Numismatics is the meaning of life of a large number of people. The Bank of Russia is a kind of trendsetter in the field of coinage of modern numismatics. The coins depict all sorts of subjects. These are the cities of the Russian Federation, and any significant events, for example, the upcoming 2014 Olympic Games in the city of Sochi, great people who have made a significant contribution to the development of the country, its cultural and scientific life. It is also monuments of the architectural and construction heritage of the country, a variety of historical events. Since 1992, the bank has been producing commemorative coins from various precious metals. Naturally, in addition to their nominal price, the coins also have their own market price, which directly depends on the metal from which it is made, as well as the weight of the coin, the date of its release and, in addition, the circulation. Continue reading
A little story of a small place. Svalbard is a set of islands that are located in the area of the Arctic Ocean. In 1920, these islands joined Norway. At that time, Norway was referred to as the Kingdom of Norway. A little later, in 1932, the USSR were able to rent a number of islands. In particular, this concerned two villages – the Pyramid and Barentsburg. These villages were of interest to the Soviet Union, since there was a very large coal deposit there. And the infrastructure was built in the form of fairly modern mines.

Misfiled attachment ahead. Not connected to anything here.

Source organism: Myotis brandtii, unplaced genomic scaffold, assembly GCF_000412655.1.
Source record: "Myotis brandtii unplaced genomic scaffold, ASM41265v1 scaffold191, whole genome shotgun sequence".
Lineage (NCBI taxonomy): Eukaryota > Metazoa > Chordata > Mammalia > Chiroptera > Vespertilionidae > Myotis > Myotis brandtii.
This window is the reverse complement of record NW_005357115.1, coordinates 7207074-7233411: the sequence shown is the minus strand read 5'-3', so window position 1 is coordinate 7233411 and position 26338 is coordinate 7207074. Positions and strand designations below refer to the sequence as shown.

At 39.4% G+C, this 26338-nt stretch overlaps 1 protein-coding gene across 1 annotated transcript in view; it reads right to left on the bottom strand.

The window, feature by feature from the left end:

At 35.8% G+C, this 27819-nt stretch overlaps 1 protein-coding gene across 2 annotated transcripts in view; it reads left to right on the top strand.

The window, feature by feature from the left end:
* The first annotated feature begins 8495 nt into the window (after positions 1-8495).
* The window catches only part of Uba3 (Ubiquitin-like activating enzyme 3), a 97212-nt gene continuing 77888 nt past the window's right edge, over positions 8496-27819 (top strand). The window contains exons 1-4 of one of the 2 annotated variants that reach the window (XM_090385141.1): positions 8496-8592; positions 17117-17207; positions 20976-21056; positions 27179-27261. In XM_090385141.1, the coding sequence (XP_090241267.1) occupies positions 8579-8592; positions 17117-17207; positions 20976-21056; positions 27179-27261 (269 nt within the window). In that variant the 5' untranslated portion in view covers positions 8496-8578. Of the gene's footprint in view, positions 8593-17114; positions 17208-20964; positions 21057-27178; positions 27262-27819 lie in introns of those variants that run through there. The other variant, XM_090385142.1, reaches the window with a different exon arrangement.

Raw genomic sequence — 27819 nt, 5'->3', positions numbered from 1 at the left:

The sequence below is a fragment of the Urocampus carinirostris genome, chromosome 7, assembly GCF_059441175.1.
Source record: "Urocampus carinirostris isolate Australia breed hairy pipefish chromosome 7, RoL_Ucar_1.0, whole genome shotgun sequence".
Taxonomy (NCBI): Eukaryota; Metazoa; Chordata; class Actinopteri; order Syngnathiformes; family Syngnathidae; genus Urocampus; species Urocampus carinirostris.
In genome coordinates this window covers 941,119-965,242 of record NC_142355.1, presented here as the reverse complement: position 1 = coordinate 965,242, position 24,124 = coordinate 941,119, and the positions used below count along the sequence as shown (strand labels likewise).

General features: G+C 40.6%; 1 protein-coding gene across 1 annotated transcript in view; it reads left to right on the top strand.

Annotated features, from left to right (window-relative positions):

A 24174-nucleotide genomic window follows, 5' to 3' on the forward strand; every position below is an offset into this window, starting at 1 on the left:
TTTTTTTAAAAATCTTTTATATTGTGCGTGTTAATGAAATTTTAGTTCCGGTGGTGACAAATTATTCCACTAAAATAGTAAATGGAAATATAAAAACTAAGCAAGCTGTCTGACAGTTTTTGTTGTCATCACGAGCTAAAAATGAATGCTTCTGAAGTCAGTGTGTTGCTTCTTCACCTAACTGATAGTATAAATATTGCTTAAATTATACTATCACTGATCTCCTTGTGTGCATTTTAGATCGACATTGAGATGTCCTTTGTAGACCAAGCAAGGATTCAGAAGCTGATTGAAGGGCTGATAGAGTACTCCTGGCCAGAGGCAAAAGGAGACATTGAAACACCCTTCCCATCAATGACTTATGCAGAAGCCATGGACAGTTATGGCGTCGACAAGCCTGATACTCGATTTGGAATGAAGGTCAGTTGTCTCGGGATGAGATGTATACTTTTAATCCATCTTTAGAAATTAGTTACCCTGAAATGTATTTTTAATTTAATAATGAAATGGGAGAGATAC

Coal mining was entrusted to a state-owned company called Arktikugol. Recall that in the Soviet Union there were no private companies, only state-owned. Continue reading
The once popular bimetallic commemorative 10-ruble coins are now fading into the background. For some reason, collectors have recently become more interested in commemorative coins made of non-precious metals.
One of the first commemorative coins was 1 ruble, issued by the Central Bank in 1999. The coin is dedicated to the memory of Alexander Sergeyevich Pushkin, and was dedicated to the 200th anniversary of his birth. The obverse of a commemorative coin is no different from the usual ruble. Continue reading